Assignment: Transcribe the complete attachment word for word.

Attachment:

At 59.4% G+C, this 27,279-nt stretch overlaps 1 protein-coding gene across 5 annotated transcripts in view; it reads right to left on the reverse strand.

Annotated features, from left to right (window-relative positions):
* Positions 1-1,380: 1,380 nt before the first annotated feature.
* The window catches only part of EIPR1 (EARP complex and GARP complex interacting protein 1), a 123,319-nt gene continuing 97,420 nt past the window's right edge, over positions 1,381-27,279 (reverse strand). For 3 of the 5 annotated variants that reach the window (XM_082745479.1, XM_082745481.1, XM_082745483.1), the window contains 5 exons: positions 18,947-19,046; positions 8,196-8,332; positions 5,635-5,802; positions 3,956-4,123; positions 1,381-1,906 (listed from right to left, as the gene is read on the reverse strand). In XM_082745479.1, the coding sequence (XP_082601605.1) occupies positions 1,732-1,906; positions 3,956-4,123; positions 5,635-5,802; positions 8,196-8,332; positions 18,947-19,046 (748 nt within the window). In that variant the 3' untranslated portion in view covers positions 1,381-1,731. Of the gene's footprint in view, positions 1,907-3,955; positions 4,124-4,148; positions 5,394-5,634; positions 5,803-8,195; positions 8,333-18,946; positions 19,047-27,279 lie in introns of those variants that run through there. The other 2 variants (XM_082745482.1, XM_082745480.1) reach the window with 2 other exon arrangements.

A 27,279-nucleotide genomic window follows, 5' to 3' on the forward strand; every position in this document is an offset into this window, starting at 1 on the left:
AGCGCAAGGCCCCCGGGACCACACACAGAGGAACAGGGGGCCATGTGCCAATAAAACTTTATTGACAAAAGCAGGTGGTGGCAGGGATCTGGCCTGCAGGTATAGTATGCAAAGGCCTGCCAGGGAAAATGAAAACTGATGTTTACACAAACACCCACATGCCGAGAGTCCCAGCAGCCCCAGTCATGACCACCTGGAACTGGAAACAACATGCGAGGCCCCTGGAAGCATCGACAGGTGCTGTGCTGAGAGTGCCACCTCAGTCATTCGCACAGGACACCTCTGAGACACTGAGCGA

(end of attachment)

At 59.4% G+C, this 27,279-nt stretch overlaps 1 protein-coding gene across 5 annotated transcripts in view; it reads right to left on the reverse strand.

Annotated features, from left to right (window-relative positions):
* Positions 1-1,380: 1,380 nt before the first annotated feature.
* The window catches only part of EIPR1 (EARP complex and GARP complex interacting protein 1), a 123,319-nt gene continuing 97,420 nt past the window's right edge, over positions 1,381-27,279 (reverse strand). For 3 of the 5 annotated variants that reach the window (XM_082745479.1, XM_082745481.1, XM_082745483.1), the window contains 5 exons: positions 18,947-19,046; positions 8,196-8,332; positions 5,635-5,802; positions 3,956-4,123; positions 1,381-1,906 (listed from right to left, as the gene is read on the reverse strand). In XM_082745479.1, the coding sequence (XP_082601605.1) occupies positions 1,732-1,906; positions 3,956-4,123; positions 5,635-5,802; positions 8,196-8,332; positions 18,947-19,046 (748 nt within the window). In that variant the 3' untranslated portion in view covers positions 1,381-1,731. Of the gene's footprint in view, positions 1,907-3,955; positions 4,124-4,148; positions 5,394-5,634; positions 5,803-8,195; positions 8,333-18,946; positions 19,047-27,279 lie in introns of those variants that run through there. The other 2 variants (XM_082745482.1, XM_082745480.1) reach the window with 2 other exon arrangements.

A 27,279-nucleotide genomic window follows, 5' to 3' on the forward strand; every position in this document is an offset into this window, starting at 1 on the left:
AGCGCAAGGCCCCCGGGACCACACACAGAGGAACAGGGGGCCATGTGCCAATAAAACTTTATTGACAAAAGCAGGTGGTGGCAGGGATCTGGCCTGCAGGTATAGTATGCAAAGGCCTGCCAGGGAAAATGAAAACTGATGTTTACACAAACACCCACATGCCGAGAGTCCCAGCAGCCCCAGTCATGACCACCTGGAACTGGAAACAACATGCGAGGCCCCTGGAAGCATCGACAGGTGCTGTGCTGAGAGTGCCACCTCAGTCATTCGCACAGGACACCTCTGAGACACTGAGCGA